Roman bridge of Ávila
The Roman bridge of Ávila (in Spanish: Puente Romano de Ávila) is a bridge located in the city of Ávila, in Castile and León, Spain. Portion of the bridge are Roman, located on the Adaja River, opposite the Puerta de San Segundo City Gate. The city provide of this bridge on the Adaja River, which connected the Western's porta decumana with the bank.
It consists of five arches and four piers with starling, bow of boat shaped projection against the rising of the stream, Roman style, projecting spurs in the piers to contrary side to the sterling, preserving the west side abutment. The top of the bridge (road) is horizontal in the eastern half presenting the other half falling to west. The arches start from different height reaching its top at the same elevation, except the more amplitude, entirely remade, it appears lower.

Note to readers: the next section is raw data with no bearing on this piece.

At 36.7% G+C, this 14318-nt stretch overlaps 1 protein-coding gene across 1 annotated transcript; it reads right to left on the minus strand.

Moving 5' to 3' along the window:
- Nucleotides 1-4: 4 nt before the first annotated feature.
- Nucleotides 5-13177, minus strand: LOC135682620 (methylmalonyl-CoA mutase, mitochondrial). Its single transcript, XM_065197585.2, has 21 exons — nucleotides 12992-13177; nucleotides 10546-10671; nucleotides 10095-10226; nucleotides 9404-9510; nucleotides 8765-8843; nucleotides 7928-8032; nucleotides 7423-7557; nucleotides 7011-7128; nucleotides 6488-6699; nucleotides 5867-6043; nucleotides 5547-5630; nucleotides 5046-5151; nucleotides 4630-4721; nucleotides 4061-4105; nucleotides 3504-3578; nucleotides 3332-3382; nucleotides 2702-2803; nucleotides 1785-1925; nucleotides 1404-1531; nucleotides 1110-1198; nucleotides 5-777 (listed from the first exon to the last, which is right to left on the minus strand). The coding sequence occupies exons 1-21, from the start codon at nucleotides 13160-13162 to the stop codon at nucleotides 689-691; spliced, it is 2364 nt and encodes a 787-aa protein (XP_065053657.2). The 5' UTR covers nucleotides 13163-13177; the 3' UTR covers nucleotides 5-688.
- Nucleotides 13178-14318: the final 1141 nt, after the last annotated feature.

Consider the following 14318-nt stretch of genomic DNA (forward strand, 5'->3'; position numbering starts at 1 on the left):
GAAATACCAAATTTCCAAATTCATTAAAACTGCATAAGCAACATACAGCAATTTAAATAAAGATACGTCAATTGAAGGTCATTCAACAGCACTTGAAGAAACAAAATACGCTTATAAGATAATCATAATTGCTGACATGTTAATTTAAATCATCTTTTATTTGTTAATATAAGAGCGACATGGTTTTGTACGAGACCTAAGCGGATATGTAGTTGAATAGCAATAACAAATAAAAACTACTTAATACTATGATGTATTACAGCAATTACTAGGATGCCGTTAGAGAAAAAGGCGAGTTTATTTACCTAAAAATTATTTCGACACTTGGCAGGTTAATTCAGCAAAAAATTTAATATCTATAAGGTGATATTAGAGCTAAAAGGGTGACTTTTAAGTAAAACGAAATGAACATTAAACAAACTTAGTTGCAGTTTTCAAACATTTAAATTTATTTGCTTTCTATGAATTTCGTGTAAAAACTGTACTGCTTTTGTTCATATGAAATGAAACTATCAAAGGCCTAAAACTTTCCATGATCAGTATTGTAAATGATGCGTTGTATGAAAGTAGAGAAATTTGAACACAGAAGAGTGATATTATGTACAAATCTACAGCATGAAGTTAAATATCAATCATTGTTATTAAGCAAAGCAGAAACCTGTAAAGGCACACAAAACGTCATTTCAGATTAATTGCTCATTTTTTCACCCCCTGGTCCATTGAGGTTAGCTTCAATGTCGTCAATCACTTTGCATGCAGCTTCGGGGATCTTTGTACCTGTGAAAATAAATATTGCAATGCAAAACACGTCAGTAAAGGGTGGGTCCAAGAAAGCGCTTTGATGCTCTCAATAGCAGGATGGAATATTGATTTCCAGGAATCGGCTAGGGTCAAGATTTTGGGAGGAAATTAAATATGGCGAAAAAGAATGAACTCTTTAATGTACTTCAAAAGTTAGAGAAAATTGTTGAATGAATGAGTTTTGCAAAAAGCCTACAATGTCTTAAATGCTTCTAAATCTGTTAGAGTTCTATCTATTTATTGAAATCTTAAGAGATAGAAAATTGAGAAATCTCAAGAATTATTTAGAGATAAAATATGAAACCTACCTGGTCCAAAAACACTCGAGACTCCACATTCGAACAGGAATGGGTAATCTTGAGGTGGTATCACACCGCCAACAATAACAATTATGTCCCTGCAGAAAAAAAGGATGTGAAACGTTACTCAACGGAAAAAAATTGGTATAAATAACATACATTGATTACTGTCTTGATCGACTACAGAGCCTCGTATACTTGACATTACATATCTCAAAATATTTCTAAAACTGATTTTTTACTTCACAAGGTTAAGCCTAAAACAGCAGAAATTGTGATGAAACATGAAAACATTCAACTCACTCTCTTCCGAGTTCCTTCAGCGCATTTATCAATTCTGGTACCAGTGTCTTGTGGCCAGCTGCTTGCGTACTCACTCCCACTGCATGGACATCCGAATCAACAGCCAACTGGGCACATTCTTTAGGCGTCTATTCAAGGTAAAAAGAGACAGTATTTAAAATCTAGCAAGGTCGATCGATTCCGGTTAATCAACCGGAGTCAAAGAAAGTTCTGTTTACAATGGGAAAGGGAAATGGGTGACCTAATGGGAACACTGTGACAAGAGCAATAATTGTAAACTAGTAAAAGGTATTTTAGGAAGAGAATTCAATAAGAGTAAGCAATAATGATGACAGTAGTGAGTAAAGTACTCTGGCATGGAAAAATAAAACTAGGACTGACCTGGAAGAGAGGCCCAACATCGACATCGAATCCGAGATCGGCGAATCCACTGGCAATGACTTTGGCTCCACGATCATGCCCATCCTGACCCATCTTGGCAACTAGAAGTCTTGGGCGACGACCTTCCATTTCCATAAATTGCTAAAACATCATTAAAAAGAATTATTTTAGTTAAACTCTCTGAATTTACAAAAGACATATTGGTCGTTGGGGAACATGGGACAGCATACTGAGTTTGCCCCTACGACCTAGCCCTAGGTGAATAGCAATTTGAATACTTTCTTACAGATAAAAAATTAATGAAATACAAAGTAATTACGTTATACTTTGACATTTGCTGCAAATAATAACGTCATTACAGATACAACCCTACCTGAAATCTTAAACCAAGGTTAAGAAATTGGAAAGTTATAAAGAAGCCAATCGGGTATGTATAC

Apparently the bridge was disabled, on an unspecified date, totally destroying the biggest arch and cut the rest, tears still clearly visible today. In this sense the more possible was that the disablement of the bridge had taken place in the same period of the Arab invasion to 711, it is also possible that the semidestruction of the bridge would have happened at any time of the Reconquista when, coming the swollen river , any Arab or Christian army would have believed necessary to get rid of their pursuers or cut off their retreat.
At the time of the Ávila's repopulation (11th century) on the granite Roman pillars, it was rebuild the bridge with sandstone from La Colilla, widely used in the Romanesque churches in Ávila, but little resistance to wear this stone it should require, to the 13th century a new repair was made, whose remains are probably the granitic rocks of the upper topped with a rounded parapet to the Santi Espiritu and Romanillos bridges's style, built on the Chico River.